The young people who find themselves at Year Up, a non-profit which offers 18-24-year-olds a yearlong preparation for the working world, have many different stories. Some had parents who had died, or were too ill to take care of them. Many lived in challenging neighborhoods where they didn’t know people who had steady jobs and stable home lives. Most of them didn’t have plans for college or a career, and some barely had enough income for day-to-day life.

All of them eventually heard about Year Up, and in a defining moment of their lives, applied and were accepted. Year Up partners with educational institutions to offer six months of education and six months of internship in a business. After they complete the program, 85 percent of graduates become employed or enroll in higher education within six months.


NLU’s Dr. Megahed tells the Year Up breakfast audience about NLU’s partnership with Year Up.

On Oct. 14, National Louis University President Nivine Megahed, Ph.D., and Year Up Chicago Executive Director Jack J. Crowe announced that NLU and Year Up are forming a partnership.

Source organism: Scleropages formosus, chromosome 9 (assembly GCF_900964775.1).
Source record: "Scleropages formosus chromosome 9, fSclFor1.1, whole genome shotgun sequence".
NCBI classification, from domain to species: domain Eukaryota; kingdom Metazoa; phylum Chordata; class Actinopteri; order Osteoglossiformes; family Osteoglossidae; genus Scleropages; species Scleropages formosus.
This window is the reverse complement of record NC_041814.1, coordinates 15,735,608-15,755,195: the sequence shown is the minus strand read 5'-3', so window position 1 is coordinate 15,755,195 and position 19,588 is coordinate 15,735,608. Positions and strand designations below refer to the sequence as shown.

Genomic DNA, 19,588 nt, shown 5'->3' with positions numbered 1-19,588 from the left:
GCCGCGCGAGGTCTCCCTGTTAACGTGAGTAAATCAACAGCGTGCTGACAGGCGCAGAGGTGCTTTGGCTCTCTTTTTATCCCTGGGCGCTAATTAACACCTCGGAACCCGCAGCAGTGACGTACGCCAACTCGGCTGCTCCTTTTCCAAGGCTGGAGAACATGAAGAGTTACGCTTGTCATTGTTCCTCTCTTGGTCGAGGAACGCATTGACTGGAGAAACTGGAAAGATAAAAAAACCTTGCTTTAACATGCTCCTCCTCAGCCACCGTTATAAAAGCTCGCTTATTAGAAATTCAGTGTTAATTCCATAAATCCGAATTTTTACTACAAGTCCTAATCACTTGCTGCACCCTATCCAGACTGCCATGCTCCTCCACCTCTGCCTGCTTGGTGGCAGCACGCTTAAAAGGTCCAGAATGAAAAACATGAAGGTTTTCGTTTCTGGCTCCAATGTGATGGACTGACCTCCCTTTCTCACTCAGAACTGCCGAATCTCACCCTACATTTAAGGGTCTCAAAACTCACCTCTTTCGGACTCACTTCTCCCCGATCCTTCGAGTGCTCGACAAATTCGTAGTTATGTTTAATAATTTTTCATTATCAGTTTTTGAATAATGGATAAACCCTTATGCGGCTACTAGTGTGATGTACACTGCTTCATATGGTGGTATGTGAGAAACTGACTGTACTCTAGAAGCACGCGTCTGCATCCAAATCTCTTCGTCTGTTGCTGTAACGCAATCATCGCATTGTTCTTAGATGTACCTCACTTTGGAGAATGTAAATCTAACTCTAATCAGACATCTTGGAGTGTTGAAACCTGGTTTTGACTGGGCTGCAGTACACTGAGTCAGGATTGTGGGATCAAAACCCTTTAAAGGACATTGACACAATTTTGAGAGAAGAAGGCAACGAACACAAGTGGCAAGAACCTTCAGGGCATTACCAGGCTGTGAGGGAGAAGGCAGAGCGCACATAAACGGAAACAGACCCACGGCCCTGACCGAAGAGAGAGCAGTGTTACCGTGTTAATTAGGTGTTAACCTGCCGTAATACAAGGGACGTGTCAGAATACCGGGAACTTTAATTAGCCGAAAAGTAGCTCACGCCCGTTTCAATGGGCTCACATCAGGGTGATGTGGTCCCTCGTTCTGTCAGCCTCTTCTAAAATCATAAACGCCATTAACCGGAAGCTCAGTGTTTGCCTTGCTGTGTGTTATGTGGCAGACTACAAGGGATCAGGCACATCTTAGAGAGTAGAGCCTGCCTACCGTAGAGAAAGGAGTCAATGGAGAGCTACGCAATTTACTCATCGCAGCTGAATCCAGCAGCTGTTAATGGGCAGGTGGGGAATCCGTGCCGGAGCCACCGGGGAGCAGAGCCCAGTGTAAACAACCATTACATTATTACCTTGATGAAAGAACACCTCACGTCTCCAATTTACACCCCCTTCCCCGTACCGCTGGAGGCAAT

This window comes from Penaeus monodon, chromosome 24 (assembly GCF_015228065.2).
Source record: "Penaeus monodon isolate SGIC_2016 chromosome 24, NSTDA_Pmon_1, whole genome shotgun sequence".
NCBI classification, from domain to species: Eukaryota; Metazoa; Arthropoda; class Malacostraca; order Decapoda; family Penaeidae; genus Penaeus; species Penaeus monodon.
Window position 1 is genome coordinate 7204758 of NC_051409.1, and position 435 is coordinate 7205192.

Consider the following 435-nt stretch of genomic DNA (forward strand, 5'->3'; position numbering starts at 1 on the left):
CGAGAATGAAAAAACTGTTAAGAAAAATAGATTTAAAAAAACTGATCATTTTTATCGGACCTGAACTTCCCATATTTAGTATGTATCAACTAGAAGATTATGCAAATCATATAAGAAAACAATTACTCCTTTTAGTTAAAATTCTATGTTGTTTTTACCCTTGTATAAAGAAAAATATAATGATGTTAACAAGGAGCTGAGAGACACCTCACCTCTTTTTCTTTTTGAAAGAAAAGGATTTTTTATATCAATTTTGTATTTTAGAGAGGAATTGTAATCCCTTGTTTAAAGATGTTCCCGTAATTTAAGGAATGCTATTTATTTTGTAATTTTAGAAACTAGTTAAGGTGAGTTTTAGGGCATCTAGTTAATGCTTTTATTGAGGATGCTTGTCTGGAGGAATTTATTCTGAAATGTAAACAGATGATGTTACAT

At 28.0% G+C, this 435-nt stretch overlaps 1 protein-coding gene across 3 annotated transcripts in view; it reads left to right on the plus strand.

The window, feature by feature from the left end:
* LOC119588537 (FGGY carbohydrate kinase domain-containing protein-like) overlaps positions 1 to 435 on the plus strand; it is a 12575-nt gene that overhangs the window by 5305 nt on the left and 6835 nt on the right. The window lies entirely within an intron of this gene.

“We are completely aligned in terms of our mission,” Megahed said at Year Up Chicago’s fourth annual opportunity breakfast, held at the Union League Club.

“Education is a tool to restore the hope that often is lost for individuals who don’t see pathways to success. Year Up is a program that restores hope, empowers people to feel they can make that difference for themselves, so we are delighted. We think this is an incredible partnership.”

The first cohort of 30 Year Up students will start at NLU in January. They will earn academic credits toward an undergraduate business degree. After studying full-time at NLU during winter and spring quarters, they will begin six-month workplace internships in June at a variety of Year Up’s corporate partners.